Personally, I experienced the transition from analog to digital in my working process around 2004. It changed my work. However, the physical and phenomenological experience as well as the relation between the body and the image is always fundamental in my work. Although I am following the most advanced technology in photography, I remain the same as an artist. I am preoccupied with resolving the practical problems and trying to keep on going further every day. Frankly speaking, the future of art or that of the art system is out of my concerns.
NC: What are you working on these days? What are you reading / writing/ cooking? What are your rituals of self-care and community-care?
B: All my travel plans are postponed, but I do not feel confined thanks to the vivid nature around my house. I do gardening, printing my early work from the 1970s in gelatin silver print and I read Proust again. It is not lost time at all. Whenever I read Proust, his description of the landscape amazes me. He contemplated a landscape on the move, and he could see its hidden dimension with the power of imagination and memory. This suggests for me the way for landscape photography.
I need to take a distance to live and see, but it is often misunderstood as an anti-social attitude. How curious to see that taking a distance is today recommended for all to survive? Beyond the public health issue, it’s time to get inspired by the Path of Aloneness.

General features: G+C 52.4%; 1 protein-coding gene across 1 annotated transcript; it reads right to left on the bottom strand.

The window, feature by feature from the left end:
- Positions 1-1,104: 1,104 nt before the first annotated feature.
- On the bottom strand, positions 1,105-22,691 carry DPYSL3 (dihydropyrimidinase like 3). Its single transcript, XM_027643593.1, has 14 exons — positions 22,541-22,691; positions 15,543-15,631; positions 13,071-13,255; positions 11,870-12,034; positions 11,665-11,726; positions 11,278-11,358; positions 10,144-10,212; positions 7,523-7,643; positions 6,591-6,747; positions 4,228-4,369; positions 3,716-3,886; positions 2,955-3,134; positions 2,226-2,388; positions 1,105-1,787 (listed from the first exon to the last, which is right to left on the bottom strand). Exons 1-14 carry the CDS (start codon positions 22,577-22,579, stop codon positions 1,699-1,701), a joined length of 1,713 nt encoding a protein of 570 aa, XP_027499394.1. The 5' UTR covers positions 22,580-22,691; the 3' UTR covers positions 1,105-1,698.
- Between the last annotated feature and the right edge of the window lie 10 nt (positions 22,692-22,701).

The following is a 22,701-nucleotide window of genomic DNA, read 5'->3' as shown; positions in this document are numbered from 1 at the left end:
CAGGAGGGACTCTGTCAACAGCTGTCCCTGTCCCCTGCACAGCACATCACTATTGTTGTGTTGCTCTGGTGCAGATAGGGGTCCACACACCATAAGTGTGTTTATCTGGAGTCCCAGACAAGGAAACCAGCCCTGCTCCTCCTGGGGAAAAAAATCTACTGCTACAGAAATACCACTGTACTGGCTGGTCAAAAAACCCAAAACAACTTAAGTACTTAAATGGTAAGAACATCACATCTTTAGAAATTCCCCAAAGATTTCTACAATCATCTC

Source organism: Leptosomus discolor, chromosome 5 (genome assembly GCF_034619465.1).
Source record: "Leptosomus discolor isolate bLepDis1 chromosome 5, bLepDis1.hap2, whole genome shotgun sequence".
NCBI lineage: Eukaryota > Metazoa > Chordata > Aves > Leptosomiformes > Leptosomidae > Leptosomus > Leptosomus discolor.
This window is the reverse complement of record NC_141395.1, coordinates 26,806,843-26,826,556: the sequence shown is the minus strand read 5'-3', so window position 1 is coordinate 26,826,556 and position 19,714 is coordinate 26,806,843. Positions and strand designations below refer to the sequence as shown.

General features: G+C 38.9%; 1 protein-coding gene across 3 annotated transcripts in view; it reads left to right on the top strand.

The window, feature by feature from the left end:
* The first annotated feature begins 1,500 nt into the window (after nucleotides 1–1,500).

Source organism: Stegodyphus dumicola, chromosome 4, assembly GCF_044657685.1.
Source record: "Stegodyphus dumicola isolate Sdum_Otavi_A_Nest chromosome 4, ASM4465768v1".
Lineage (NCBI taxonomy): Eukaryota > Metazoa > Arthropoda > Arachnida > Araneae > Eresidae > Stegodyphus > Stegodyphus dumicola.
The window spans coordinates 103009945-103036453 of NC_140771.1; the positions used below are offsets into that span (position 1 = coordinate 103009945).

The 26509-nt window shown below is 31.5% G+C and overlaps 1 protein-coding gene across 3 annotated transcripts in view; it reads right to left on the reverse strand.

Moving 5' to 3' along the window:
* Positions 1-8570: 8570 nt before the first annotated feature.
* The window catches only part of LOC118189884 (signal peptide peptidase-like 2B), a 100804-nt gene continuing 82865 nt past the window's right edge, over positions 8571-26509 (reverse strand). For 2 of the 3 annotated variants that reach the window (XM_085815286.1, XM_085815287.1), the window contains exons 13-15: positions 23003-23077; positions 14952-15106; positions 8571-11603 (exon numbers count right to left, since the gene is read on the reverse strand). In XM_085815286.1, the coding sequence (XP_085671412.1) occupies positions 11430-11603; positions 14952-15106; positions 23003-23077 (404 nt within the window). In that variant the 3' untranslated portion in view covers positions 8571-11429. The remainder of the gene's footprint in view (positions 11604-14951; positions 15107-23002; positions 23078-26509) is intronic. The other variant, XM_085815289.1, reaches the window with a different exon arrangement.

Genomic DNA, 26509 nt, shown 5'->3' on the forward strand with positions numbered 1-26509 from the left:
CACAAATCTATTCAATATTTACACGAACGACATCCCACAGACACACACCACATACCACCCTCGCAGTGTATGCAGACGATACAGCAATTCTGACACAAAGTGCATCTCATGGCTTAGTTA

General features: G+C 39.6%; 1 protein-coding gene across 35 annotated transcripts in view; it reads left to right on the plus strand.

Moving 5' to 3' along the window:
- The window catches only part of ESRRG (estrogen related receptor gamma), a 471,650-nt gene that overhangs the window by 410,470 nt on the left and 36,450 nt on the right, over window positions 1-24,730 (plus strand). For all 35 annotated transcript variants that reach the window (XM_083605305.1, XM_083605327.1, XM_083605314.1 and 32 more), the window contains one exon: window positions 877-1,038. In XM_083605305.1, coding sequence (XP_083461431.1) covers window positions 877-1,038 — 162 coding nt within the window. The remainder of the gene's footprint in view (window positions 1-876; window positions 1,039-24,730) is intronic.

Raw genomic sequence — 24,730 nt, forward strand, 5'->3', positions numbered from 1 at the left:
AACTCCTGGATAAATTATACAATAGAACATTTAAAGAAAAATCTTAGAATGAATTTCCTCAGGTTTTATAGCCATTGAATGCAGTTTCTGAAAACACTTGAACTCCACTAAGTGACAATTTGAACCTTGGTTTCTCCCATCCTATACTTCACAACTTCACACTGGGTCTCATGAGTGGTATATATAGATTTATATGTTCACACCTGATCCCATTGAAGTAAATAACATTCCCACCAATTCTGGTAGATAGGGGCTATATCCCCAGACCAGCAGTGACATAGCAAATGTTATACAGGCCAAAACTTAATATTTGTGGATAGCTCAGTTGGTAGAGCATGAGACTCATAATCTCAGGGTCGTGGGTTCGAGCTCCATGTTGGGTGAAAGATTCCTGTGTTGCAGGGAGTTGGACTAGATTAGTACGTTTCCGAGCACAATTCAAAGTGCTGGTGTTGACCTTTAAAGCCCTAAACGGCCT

Translated from Korean by Kim Airyung
ABOUT THE WRITER
Naz Cuguoğlu is a curator and art writer, based in San Francisco and Istanbul. She is the co-founder of Collective Çukurcuma. She held various positions at KADIST, The Wattis Institute, de Young Museum, SFMOMA Public Knowledge, Joan Mitchell Foundation, Zilberman Gallery, Maumau Art Residency, and Mixer. Her writings have been featured in SFMOMA Open Space, Art Asia Pacific, Hyperallergic, Nka: Journal of Contemporary African Art, M-est.org, and elsewhere. She received her BA in Psychology and MA in Social Psychology, both from Koç University, and another MA from California College of the Arts’ Curatorial Practice program. She has curated exhibitions internationally, at institutions such as the Wattis Institute (San Francisco), 15th Istanbul Biennial Public Program, Framer Framed (Amsterdam), Kunstraum Leipzig, Red Bull Art Around Istanbul, 5533 among many others. She co-edited three books: After Alexandria, the Flood (2015); Between Places (2016); and The Word for World is Forest (2020).